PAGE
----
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2017 Word of the Year

impatience

[im-pey-shuh ns] /ɪmˈpeɪ ʃəns/
noun
1.
lack of patience.
2.
eager desire for relief or change; restlessness.
3.
intolerance of anything that thwarts, delays, or hinders.
Origin of impatience
1175-1225
1175-1225; Middle English impacience < Latin impatientia. See im-2, patience
Dictionary.com Unabridged
Based on the Random House Dictionary, © Random House, Inc. 2017.
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Examples from the Web for impatience
Contemporary Examples
Historical Examples
  • At length, carried away by impatience, I reprimanded him publicly.

    Brave and Bold Horatio Alger
  • I am all impatience to hear how this astonishing change was effected.

    Lady Susan Jane Austen
  • The story was not yet finished; but George's impatience caused him to interrupt it.

    Biographical Stories Nathaniel Hawthorne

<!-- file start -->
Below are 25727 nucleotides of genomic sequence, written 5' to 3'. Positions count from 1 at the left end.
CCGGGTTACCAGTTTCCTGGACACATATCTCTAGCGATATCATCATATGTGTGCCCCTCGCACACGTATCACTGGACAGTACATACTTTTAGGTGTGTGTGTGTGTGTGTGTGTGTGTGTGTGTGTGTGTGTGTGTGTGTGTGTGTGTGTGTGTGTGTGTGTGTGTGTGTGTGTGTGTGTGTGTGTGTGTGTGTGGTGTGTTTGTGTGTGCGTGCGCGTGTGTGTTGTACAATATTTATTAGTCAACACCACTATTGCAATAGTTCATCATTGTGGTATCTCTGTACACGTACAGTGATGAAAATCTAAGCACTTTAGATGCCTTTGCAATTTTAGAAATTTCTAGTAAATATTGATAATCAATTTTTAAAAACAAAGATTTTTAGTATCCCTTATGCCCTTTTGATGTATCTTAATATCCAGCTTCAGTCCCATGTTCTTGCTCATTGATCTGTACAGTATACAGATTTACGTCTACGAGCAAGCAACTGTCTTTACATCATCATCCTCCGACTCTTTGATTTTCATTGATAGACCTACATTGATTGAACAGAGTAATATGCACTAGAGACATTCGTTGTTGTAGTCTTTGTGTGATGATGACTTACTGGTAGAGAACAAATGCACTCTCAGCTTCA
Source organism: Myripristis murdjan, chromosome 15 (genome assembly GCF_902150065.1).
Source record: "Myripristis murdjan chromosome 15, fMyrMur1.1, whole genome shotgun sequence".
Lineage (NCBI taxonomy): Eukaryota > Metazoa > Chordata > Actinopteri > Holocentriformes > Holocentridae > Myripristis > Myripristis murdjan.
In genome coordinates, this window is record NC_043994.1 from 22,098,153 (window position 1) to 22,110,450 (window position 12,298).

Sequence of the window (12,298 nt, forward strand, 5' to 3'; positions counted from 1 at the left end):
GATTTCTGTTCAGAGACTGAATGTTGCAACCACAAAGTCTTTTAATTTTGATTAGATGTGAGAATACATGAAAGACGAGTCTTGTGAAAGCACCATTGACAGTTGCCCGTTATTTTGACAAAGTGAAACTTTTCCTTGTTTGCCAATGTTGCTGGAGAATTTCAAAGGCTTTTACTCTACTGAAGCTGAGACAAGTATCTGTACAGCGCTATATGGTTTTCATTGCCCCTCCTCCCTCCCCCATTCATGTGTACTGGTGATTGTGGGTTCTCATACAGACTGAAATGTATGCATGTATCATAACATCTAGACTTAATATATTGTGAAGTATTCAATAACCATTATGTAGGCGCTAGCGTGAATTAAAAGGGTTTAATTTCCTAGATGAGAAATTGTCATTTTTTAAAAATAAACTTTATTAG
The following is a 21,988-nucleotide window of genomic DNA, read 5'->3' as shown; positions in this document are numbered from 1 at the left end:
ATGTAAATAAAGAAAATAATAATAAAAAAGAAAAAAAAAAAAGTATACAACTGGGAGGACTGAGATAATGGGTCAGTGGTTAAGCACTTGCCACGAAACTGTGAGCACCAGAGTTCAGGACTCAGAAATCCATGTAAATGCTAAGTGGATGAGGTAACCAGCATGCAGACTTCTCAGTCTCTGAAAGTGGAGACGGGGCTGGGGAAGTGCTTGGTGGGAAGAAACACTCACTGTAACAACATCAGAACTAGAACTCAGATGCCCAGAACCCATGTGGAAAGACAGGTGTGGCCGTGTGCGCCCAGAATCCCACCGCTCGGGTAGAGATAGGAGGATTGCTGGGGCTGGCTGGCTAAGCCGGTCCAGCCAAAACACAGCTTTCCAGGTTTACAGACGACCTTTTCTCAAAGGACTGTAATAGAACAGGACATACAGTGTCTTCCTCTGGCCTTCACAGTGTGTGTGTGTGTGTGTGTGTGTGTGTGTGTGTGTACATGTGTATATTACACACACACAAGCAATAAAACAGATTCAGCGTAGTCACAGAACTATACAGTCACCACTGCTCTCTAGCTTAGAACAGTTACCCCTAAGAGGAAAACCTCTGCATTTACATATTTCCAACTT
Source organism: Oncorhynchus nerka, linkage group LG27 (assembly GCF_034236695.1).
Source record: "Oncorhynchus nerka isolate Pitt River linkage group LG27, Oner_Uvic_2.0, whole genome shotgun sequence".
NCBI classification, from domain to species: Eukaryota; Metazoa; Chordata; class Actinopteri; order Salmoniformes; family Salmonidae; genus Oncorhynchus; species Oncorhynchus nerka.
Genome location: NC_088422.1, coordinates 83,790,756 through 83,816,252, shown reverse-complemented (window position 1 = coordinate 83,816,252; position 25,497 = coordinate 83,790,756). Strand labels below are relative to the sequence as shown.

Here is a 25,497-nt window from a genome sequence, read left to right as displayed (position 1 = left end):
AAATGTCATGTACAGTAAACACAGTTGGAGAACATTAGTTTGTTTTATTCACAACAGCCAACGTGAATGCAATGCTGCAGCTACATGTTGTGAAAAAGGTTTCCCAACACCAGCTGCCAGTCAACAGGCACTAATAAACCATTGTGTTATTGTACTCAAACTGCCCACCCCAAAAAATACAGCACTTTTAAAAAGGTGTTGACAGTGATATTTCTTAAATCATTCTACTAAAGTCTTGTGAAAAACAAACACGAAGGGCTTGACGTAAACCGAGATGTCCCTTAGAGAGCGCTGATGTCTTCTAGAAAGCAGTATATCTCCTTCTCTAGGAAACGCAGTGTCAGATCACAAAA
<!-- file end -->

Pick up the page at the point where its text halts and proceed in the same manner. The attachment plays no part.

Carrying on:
• Again the Judge put the question, this time with some impatience.

    The Underdog F. Hopkinson Smith
  • It was a hot day—she walked fast from the hurry and impatience of her mind.

British Dictionary definitions for impatience

impatience

/ɪmˈpeɪʃəns/
noun
1.
lack of patience; intolerance of or irritability with anything that impedes or delays
2.
restless desire for change and excitement
Collins English Dictionary - Complete & Unabridged 2012 Digital Edition
© William Collins Sons & Co. Ltd. 1979, 1986 © HarperCollins
Publishers 1998, 2000, 2003, 2005, 2006, 2007, 2009, 2012
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Word Origin and History for impatience
n.

c.1200, from Old French impacience (Modern French impatience) and directly from Latin impatientia, from impatiens (see impatient).

Online Etymology Dictionary, © 2010 Douglas Harper
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Word Value for impatience

16
20
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